But this was not the last time that Europe’s political elites, convinced of the historical importance of what they were doing, asked voters to rectify their choice. In 2001, inspired by America’s Founding Fathers, European leaders organized a “European Convention,” which was given the task of drafting the EU constitution. The convention was chaired by Valéry Giscard d’Estaing, former president of France (1974–1981). An aristocratic figure already in his late seventies at the time of the convention, Giscard d’Estaing was a former Résistance fighter and a lifelong supporter of the European project, which he defended against attacks from the French “gaullistes.” The convention was drawn from members of national parliaments and representatives of national governments, as well as the European Commission and European Parliament.
After two years of deliberations, EU leaders signed the Treaty Establishing a Constitution for Europe.[xxix] Unlike the Constitution of the United States, written on five parchment pages, the European version had 484 pages and featured an extensive list of positive rights guaranteed by the Union, including the rights to paid leave, maternity leave,[xxx] and housing assistance.[xxxi] The treaty granted the EU legal personhood and added a number of new shared competencies on matters that were previously managed solely by member states. It created the function of the president of the European Council selected for a term of two and a half years, scrapping the system of a six-month rotational presidency. It introduced the position of the Union Minister for Foreign Affairs and Security Policy, who would also serve as the vice president of the European Commission. In the Council, more decisions would be taken by qualified majority rule. To the ire of many of its critics, the Treaty also contained a “passerelle clause,”[xxxii] which enabled the Council to move certain policy areas to qualified majority rule, as opposed to unanimity. That would create space, the critics feared, for even more majoritarian, nonconsensual decision making in the future.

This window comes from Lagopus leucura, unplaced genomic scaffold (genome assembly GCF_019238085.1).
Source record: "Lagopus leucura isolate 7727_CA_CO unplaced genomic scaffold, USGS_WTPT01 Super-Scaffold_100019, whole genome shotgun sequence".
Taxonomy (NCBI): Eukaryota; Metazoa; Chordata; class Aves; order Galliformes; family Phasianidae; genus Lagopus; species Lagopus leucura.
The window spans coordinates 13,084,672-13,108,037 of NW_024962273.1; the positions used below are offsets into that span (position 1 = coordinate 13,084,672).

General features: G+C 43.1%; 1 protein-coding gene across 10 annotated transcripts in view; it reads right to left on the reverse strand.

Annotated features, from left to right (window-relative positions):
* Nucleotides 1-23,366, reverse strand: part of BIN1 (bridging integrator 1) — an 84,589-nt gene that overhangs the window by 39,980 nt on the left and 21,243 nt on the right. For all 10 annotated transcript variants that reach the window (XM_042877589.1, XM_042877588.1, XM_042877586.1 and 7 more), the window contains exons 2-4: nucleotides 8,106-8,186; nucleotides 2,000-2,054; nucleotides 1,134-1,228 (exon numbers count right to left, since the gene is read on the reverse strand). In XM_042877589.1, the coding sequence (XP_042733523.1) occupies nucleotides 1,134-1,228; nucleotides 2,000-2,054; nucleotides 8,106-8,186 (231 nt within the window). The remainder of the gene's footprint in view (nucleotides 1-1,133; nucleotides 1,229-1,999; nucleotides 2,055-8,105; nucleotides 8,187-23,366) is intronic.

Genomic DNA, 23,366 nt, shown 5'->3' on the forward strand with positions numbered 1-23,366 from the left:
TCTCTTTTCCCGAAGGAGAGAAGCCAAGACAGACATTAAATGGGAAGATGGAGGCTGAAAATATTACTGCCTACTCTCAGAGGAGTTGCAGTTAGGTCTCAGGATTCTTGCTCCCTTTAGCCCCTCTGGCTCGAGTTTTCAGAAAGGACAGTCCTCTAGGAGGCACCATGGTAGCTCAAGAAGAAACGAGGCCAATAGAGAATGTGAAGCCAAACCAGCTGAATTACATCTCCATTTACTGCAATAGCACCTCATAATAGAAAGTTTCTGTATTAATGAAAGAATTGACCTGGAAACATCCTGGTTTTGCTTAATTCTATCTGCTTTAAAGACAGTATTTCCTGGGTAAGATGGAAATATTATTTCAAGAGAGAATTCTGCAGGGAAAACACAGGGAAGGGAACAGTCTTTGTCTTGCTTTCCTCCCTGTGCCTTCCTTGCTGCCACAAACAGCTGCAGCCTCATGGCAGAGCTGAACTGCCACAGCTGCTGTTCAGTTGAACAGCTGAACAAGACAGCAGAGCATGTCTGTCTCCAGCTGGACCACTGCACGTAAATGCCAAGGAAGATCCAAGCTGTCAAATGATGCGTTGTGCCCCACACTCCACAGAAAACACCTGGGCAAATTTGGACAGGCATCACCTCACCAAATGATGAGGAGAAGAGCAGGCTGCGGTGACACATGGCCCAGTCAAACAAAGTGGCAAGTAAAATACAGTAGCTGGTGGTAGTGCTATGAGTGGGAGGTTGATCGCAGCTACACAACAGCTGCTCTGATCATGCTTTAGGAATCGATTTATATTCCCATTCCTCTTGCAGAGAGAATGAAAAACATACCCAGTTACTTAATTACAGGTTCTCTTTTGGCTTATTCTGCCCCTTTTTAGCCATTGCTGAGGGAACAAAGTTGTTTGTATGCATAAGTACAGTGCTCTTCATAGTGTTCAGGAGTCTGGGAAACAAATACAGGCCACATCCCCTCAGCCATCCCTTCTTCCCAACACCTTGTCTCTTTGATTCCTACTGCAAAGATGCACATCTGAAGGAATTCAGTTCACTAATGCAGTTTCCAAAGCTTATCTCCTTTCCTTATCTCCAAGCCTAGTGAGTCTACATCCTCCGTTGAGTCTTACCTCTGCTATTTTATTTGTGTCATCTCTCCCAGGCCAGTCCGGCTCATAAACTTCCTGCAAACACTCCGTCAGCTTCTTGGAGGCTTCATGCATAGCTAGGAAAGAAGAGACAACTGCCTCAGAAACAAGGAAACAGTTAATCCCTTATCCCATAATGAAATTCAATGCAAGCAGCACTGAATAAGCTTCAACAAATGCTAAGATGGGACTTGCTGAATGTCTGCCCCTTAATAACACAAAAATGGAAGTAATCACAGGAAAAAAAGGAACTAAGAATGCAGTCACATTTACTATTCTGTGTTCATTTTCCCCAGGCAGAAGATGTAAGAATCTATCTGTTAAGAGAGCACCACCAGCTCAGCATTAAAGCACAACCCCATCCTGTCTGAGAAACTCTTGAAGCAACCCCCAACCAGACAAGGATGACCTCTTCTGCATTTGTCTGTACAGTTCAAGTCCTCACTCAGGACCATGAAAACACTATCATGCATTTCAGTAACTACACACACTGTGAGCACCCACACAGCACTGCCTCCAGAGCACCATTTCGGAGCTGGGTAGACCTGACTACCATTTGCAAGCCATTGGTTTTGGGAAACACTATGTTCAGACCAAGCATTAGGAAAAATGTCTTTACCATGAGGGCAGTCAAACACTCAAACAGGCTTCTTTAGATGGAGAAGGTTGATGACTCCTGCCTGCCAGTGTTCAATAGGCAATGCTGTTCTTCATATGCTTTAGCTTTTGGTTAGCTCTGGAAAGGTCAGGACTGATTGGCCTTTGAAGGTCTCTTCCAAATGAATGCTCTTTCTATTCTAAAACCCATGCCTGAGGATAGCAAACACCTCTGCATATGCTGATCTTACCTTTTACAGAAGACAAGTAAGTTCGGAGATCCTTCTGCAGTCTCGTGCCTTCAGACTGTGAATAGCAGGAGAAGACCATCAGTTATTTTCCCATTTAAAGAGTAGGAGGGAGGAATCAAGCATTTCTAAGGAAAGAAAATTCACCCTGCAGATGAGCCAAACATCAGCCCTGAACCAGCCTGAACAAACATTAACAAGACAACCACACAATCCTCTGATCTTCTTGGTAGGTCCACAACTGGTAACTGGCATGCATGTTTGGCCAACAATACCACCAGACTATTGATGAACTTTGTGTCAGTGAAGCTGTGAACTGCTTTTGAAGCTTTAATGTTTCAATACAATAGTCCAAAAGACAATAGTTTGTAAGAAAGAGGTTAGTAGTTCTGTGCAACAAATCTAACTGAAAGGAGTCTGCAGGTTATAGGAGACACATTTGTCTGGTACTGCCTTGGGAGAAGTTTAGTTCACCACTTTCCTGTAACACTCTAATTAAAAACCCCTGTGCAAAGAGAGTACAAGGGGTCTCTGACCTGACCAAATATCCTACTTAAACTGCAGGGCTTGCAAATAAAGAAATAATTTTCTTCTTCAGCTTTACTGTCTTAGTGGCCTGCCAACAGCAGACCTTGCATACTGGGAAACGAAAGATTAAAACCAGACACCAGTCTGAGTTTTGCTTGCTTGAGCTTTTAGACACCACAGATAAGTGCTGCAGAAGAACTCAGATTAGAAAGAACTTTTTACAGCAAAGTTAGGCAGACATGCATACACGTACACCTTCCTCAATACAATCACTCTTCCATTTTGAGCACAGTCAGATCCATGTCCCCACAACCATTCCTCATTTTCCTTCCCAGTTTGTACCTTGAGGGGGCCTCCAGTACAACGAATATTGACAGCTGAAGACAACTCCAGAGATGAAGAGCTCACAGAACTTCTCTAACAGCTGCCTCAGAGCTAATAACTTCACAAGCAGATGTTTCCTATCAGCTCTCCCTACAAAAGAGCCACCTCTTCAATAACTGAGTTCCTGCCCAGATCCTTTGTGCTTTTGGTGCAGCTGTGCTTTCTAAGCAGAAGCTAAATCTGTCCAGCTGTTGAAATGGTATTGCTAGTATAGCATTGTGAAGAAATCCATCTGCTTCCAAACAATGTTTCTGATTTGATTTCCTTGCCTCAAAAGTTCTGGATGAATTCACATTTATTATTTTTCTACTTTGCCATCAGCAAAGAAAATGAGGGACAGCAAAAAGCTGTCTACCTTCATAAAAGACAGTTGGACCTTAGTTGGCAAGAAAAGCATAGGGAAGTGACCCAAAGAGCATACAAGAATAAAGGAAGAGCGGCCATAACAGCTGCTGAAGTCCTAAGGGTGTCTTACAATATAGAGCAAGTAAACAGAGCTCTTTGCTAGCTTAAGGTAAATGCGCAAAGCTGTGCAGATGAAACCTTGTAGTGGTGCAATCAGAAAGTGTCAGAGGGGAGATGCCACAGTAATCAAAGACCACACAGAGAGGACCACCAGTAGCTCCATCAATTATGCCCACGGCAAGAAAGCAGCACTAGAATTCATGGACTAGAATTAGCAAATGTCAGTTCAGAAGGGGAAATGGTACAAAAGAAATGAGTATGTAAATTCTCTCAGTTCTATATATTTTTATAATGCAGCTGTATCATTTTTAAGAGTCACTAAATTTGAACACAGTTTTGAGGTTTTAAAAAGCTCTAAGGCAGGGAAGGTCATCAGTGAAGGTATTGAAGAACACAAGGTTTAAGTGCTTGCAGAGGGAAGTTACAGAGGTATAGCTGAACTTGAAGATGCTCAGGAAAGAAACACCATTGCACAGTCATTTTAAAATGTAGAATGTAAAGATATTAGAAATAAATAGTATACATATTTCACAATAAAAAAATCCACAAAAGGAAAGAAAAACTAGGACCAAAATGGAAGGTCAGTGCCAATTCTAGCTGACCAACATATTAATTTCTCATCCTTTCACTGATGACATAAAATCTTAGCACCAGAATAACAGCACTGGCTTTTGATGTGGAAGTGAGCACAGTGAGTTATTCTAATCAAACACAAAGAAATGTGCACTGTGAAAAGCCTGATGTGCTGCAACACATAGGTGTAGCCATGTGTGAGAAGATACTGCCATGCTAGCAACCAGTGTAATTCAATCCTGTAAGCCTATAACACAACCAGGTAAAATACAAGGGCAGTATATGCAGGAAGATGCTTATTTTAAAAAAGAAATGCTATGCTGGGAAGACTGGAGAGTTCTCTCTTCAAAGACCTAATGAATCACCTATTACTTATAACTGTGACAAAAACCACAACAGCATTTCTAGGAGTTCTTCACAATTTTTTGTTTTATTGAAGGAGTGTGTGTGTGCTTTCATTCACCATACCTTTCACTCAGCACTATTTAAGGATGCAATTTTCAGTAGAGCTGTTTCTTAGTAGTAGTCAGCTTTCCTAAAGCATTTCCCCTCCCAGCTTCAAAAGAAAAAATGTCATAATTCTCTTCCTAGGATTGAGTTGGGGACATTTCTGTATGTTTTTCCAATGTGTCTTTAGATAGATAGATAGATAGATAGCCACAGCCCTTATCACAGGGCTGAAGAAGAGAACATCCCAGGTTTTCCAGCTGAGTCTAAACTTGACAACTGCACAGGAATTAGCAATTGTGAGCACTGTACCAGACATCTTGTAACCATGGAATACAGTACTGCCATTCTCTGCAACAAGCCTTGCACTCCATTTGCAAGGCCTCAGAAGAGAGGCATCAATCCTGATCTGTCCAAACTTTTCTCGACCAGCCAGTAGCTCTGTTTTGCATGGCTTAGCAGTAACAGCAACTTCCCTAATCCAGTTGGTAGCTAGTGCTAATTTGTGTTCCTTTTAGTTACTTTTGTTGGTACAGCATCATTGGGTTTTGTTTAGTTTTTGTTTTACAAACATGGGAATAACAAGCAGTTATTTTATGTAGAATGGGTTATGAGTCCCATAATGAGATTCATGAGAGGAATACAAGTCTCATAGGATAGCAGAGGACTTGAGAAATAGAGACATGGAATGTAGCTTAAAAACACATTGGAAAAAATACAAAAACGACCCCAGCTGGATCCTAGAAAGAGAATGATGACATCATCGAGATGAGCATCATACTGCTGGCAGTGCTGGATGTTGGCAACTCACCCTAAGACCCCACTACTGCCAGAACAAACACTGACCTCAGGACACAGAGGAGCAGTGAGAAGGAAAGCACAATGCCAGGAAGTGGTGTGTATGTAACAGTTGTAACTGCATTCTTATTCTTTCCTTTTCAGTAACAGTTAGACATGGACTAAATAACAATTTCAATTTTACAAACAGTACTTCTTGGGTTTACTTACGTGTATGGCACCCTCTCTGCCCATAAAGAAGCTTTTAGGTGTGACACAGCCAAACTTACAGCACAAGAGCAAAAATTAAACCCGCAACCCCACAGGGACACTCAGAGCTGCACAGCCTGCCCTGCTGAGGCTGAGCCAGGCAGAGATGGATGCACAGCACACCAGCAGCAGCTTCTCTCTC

If European leaders felt that they were writing history, voters were increasingly alienated. Some countries ratified the document in their national parliaments; Luxembourg and Spain held referenda. In Spain, just 42 percent of voters showed up to the polls. But the real shock came in the end of May and beginning of June 2005, when France and the Netherlands held their popular votes. Turnout rates were high—over 60 percent—and in both cases, voters rejected the proposed constitutional arrangement for Europe.